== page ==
If some of these links seem more appropriate to last week, it's because that's when they were scheduled to appear.
Jennifer Lawrence, who stars in some movie out now, stopped by The Late Show with David Letterman on Mar. 20th for an absolutely delightful appearance. You should play the full episode over at CBS's website even if you only want to watch her sit-down, which begins at the 15-minute mark, because the video snippets also found there don't cover her entire segment.
Great poster, huh?
I came across it while looking up AMC's The Walking Dead via my MacBook's Dictionary app, which as I've mentioned before can be set to include Wikipedia in its searches if you're online. The 1936 Warner Bros. film of the same name, starring Boris Karloff, has no relation to the television series or the comics on which it's based.
DC's new logo began appearing on publications released last Wednesday, Mar. 7th. It replaces what officially was called the DC Spin, introduced in 2005 to succeed the long-lived DC Bullet.
New websites were also unveiled for DC Comics and parent company DC Entertainment. And the DC Nation block of programming that now runs on Cartoon Network from 10 to 11 a.m. Saturdays, which debuted on Mar. 3rd, is likewise branded with — as it came to be known soon after news broke on Jan. 13th of DC's trademark filing — the DC Peel.
I don't love the thing.
This week's links are all to video clips, due in part to my breaking some other material out for later posts.
First up is a celebration of the news that Community returns to NBC this coming Thursday, March 15th. I'd call it one of the most intelligent sitcoms ever made even if that bar wasn't so incredibly low.
Its return from hiatus is being celebrated with a 3-part animated Web exclusive titled "Abed's Master Key". Part One, Part Two, and Part Three — each just a couple of minutes long, and the last with a reference to cast member and The Descendants co-screenwriter Jim Rash's 2012 Oscars moment — are online via both NBC's and Hulu's Community pages, but I've linked to Hulu since they're currently ad-free there.
I was hoping to make this month a March of Comics like I did back in 2009 and like I tried to do in 2010.
All sorts of stuff has conspired against that. But since nothing cheers me up like reading, looking at, and talking about comic books, and because I've been in need of such cheer lately, here's a Cover Album of second issues in DC Comics' family of Superman titles — with links as usual to records at The Grand Comics Database, also the source of most credits.
Super Tuesday has come and gone. Now it's Super Twos Day!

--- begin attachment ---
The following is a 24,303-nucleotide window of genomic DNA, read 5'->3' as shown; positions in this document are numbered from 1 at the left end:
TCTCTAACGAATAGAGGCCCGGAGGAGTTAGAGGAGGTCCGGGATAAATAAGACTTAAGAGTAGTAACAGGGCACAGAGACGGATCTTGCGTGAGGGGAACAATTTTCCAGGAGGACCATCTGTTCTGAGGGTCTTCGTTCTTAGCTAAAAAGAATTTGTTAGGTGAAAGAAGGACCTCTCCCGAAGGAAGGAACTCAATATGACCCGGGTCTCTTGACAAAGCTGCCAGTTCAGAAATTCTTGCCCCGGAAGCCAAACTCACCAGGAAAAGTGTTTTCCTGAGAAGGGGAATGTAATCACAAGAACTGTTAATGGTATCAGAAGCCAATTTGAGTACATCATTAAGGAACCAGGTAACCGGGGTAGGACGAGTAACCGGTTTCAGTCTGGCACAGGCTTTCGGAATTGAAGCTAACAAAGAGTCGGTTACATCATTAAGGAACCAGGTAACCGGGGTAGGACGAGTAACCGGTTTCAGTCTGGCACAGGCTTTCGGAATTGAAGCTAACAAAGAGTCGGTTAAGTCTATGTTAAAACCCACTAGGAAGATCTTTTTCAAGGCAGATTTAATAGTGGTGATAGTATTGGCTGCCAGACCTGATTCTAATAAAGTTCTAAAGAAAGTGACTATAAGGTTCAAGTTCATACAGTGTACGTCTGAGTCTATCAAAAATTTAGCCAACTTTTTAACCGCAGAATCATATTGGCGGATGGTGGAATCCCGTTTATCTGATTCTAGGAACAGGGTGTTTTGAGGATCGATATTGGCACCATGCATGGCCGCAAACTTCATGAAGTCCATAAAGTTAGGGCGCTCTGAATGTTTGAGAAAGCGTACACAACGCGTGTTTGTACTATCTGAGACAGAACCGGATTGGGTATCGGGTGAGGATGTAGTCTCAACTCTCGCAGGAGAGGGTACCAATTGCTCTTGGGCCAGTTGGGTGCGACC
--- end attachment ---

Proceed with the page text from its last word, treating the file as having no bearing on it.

First issues tend to get all of the attention, even if they're not particular landmarks in terms of character introductions and origins. Second issues are much less embedded in comics fandom's collective memory, so it can be fun to look at the covers that came right after the covers we often know so well. How many times have you seen the above cover to the original Superman #2 from August 1939?
The word-verification system isn't the only thing that Blogger has changed lately. I've complained to the service — with no acknowledgement so far — about the new stand-alone comments page as well.
For one thing, it's ugly.
For another, users can no longer subscribe to comments from it for the particular post that it covers.
For another still, the Preview layout is now crazy (although in Google's Chrome browser, which I now use as often as Safari, it's at least easy enough to bump up the page size to sidestep the wraparound problem).
Last week I switched from the stand-alone comments page to comments embedded on dedicated post pages, but that approach has its own problems. So today I switched again to the pop-up window, something that I've always found awkward but that if Blogger doesn't get its act together soon and fix some obvious bugs might be the lesser of all evils — which is itself an ironic phrase to invoke given the mantra of Blogger's parent company. You're quite welcome to share your own preferences with me, as fellow blogger or reader, either in a comment or privately via E-mail.
Update: All of the above still holds in terms of my frustration, but the blog is back to using the stand-alone comments page for now.
Last Saturday morning the 2012 Film Independent Spirit Awards ceremony was held, airing that night on IFC. Seth Rogen hosted and past host John Waters served as Voice of God.
I started this writeup a week ago, but it petered out because (a) no video was online yet and (2) life distractions were abundant.
Do you like your movies French, artsy, black-&-white... and featuring giant sentient robots?
Well, Stephen Colbert has 30 seconds of entertainment for you. (The ad that precedes it, unfortunately, is half that length all by itself.) Mesdames et messieurs, I present Les Transformateurs: Le noir de la lune. You can watch the rest of the Feb. 27th episode after that if you like.
I've corrected Stephen's French a bit there. And the actual name under which Transformers: Dark of the Moon was released in France was Transformers: La face cachée de la lune, but don't blame me. Don't blame Colbert, either, come to think of it, since the French subtitle translates to The Dark Side of the Moon, or literally The Hidden Face of the Moon, rather than the movie's odd subtitle, so he kinda has it right.